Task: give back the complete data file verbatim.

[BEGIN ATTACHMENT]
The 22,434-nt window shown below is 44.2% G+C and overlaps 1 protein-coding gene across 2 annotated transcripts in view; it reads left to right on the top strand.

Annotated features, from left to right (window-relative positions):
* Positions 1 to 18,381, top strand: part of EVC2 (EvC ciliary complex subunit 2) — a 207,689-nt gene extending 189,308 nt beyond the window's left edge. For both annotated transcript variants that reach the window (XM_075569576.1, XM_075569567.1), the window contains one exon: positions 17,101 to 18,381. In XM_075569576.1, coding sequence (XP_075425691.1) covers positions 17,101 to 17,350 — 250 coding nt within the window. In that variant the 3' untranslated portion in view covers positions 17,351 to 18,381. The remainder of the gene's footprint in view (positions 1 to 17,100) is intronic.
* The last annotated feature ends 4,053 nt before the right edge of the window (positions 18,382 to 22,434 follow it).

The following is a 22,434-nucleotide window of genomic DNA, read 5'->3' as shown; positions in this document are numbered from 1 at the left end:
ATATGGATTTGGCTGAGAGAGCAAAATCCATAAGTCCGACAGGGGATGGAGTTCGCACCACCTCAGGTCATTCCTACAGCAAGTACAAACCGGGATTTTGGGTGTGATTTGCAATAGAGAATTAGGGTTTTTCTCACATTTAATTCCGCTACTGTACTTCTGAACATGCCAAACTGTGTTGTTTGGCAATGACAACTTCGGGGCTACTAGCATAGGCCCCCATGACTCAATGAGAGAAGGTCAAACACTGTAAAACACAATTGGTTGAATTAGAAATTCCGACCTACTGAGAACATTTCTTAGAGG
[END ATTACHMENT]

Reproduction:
The 22,434-nt window shown below is 44.2% G+C and overlaps 1 protein-coding gene across 2 annotated transcripts in view; it reads left to right on the top strand.

Annotated features, from left to right (window-relative positions):
* Positions 1 to 18,381, top strand: part of EVC2 (EvC ciliary complex subunit 2) — a 207,689-nt gene extending 189,308 nt beyond the window's left edge. For both annotated transcript variants that reach the window (XM_075569576.1, XM_075569567.1), the window contains one exon: positions 17,101 to 18,381. In XM_075569576.1, coding sequence (XP_075425691.1) covers positions 17,101 to 17,350 — 250 coding nt within the window. In that variant the 3' untranslated portion in view covers positions 17,351 to 18,381. The remainder of the gene's footprint in view (positions 1 to 17,100) is intronic.
* The last annotated feature ends 4,053 nt before the right edge of the window (positions 18,382 to 22,434 follow it).

The following is a 22,434-nucleotide window of genomic DNA, read 5'->3' as shown; positions in this document are numbered from 1 at the left end:
ATATGGATTTGGCTGAGAGAGCAAAATCCATAAGTCCGACAGGGGATGGAGTTCGCACCACCTCAGGTCATTCCTACAGCAAGTACAAACCGGGATTTTGGGTGTGATTTGCAATAGAGAATTAGGGTTTTTCTCACATTTAATTCCGCTACTGTACTTCTGAACATGCCAAACTGTGTTGTTTGGCAATGACAACTTCGGGGCTACTAGCATAGGCCCCCATGACTCAATGAGAGAAGGTCAAACACTGTAAAACACAATTGGTTGAATTAGAAATTCCGACCTACTGAGAACATTTCTTAGAGG